If one accepts the death of authenticity, then a collection of Singaporean speculative fiction—or any other kind of fiction qualified by region—is an anachronism that displays a way of thinking about literature that globalized society cannot with any sense of honesty facilitate. However, if one believes that authenticity is something that can be retrieved against all odds, then one must be prepared to interrogate the less obvious spaces of literature. This, I think, is where Lundberg would position his collection.

Read together, the stories certainly enliven an unexpected image of the Lion City—from the repetition of the iconography of the fish, captured most explicitly in Shelley Bryant's "Rewrites," grows a genuine interest among the writers in the marine (Wei Fen Lee's "Welcome to the Pond" and Noelle de Jesus' "Mirage"). Stories such as these exhibit an eco-critical voice that allows one to bring this interest in the marine into the wider context of a concern for the natural world—something that in this collection is often put in contrast to the cancerous form of the concrete city. While one might expect Singaporean fiction of all kinds to exude a strong scent of the mistrust of authority—and, indeed, one smells it in Lundberg's collection, too—it is this turn to the aquatic that is fascinating. Why the fish rather than the lion? Why the sea rather than the jungle? Why the natural world over the world of Man?

This last question is a little easier to answer than the others. In a world of human devising—a world in which, it has to be said, Singapore has fared well—it is easy to forget Man's place among the natural. Science and society have their ways of confining the individual to a particular way of thinking and acting. But the natural world breaks this internment of spirit and allows us to be "new" in our lives—to experience again the world like a child. This is why stories like Stephanie Ye's "The Story of the Kiss," Marc de Faoite's "Last Time Kopitiam" and Carrick Ang's "Waiting for the Snow" will always be popular not only in Singapore but in every society crafted by capitalism—for a brief moment the "real world" of inhibition and commitment reveals its essential magic and the reader becomes a child entranced. And this tells us much more about authentic life (if it exists at all) under capitalism than any political or historical tract could hope to muster. The question is whether this eco-critical voice is comparatively stronger in Singaporean fiction than in other national literatures. If it is, then it gives one an excellent way into thinking about a unique Singaporean fiction, especially if it is put into conversation with the aquatic elements that one finds in this collection of short stories.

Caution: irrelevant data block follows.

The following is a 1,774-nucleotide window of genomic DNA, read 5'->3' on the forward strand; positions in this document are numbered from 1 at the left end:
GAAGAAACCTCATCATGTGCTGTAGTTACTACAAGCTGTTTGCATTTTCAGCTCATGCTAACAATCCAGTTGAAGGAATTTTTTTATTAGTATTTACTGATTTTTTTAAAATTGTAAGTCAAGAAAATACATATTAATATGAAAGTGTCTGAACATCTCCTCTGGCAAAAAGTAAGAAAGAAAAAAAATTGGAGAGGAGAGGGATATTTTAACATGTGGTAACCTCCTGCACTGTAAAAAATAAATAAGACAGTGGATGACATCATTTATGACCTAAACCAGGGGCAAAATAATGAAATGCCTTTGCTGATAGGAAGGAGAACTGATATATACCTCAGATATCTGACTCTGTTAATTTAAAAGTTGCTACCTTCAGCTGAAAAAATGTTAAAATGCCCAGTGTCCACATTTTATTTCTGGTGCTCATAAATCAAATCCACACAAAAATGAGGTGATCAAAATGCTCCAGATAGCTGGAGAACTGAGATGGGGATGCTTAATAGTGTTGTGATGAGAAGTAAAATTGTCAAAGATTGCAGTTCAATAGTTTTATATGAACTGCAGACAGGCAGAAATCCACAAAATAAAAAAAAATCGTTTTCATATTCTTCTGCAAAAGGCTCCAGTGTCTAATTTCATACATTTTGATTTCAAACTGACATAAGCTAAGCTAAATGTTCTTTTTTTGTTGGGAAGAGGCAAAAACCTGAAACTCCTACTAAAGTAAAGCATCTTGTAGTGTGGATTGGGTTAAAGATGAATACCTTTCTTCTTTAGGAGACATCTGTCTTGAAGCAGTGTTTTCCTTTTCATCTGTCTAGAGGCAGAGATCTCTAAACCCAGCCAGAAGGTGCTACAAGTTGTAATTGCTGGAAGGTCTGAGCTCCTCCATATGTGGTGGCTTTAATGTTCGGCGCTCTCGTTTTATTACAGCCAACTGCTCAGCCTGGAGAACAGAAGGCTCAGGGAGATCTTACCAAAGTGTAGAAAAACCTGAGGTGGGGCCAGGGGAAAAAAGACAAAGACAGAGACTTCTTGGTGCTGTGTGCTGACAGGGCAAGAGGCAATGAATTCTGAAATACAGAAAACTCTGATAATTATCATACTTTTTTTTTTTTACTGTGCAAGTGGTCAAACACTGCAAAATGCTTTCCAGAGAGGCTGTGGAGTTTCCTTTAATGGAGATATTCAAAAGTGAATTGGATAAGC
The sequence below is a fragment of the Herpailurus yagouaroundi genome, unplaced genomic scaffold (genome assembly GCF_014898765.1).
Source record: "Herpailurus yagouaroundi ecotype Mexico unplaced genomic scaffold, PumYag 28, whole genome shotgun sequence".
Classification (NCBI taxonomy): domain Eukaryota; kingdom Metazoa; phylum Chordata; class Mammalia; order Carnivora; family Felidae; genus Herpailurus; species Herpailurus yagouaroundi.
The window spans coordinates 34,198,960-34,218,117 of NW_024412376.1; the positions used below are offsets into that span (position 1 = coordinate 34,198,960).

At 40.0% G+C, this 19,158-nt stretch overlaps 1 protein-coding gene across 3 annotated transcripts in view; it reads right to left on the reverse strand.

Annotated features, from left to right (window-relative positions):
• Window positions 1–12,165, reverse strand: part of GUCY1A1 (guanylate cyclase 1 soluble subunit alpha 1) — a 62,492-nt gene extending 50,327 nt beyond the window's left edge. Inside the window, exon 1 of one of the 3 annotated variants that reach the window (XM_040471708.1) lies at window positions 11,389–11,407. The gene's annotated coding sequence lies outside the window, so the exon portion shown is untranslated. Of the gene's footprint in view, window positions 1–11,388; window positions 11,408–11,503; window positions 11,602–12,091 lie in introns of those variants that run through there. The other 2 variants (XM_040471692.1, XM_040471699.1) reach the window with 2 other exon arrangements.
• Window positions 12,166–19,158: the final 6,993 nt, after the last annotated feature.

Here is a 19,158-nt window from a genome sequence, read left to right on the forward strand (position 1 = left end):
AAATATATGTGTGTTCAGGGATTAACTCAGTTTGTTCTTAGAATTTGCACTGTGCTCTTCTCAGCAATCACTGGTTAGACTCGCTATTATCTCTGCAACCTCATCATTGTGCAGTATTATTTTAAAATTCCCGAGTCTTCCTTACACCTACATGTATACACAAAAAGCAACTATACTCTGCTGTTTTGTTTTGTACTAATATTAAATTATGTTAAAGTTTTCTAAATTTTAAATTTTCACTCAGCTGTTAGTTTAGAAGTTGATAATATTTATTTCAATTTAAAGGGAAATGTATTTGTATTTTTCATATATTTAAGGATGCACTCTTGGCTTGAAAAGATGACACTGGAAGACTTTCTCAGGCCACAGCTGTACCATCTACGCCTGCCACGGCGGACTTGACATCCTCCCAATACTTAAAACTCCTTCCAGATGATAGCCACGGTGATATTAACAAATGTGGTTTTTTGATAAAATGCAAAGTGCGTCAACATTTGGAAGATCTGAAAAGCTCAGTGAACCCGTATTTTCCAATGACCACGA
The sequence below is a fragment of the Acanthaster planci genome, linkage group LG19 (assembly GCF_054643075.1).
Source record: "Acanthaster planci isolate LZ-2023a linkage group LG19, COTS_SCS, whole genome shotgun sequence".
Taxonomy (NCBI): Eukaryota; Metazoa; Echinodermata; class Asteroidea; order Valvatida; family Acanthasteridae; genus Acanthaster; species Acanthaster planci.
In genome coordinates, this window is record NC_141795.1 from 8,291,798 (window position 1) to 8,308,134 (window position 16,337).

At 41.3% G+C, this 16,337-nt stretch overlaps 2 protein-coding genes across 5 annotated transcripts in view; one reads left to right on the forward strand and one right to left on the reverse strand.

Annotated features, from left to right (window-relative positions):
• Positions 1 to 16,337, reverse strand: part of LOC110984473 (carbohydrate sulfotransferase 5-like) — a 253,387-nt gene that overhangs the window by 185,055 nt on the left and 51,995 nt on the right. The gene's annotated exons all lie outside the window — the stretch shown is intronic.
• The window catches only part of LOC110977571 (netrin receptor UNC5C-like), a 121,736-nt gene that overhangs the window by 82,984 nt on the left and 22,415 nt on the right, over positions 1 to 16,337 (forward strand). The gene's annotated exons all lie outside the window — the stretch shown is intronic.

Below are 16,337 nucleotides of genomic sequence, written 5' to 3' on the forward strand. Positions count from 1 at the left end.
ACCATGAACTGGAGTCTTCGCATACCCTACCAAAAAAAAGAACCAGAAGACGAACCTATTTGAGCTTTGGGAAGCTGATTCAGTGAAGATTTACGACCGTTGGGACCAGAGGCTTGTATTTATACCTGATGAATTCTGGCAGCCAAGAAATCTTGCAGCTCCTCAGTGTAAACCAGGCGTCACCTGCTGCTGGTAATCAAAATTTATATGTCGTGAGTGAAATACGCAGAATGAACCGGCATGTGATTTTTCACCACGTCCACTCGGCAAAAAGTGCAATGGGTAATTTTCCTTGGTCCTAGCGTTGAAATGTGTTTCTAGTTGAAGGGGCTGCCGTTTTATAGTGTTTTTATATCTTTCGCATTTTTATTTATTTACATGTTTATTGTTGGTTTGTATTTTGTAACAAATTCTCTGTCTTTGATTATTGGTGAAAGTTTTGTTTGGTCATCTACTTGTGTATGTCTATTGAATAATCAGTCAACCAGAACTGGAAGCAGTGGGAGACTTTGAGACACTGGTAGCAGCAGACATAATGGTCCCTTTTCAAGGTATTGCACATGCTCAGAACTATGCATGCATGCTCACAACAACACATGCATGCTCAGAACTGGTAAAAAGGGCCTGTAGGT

To my mind, there are some stories that clearly stand above the rest in this collection, but I will keep them to myself. Lundberg should be congratulated for bringing these works together and seeing the project through to completion. On the whole, I think this collection of short stories heralds a bright future for speculative fiction in Singapore.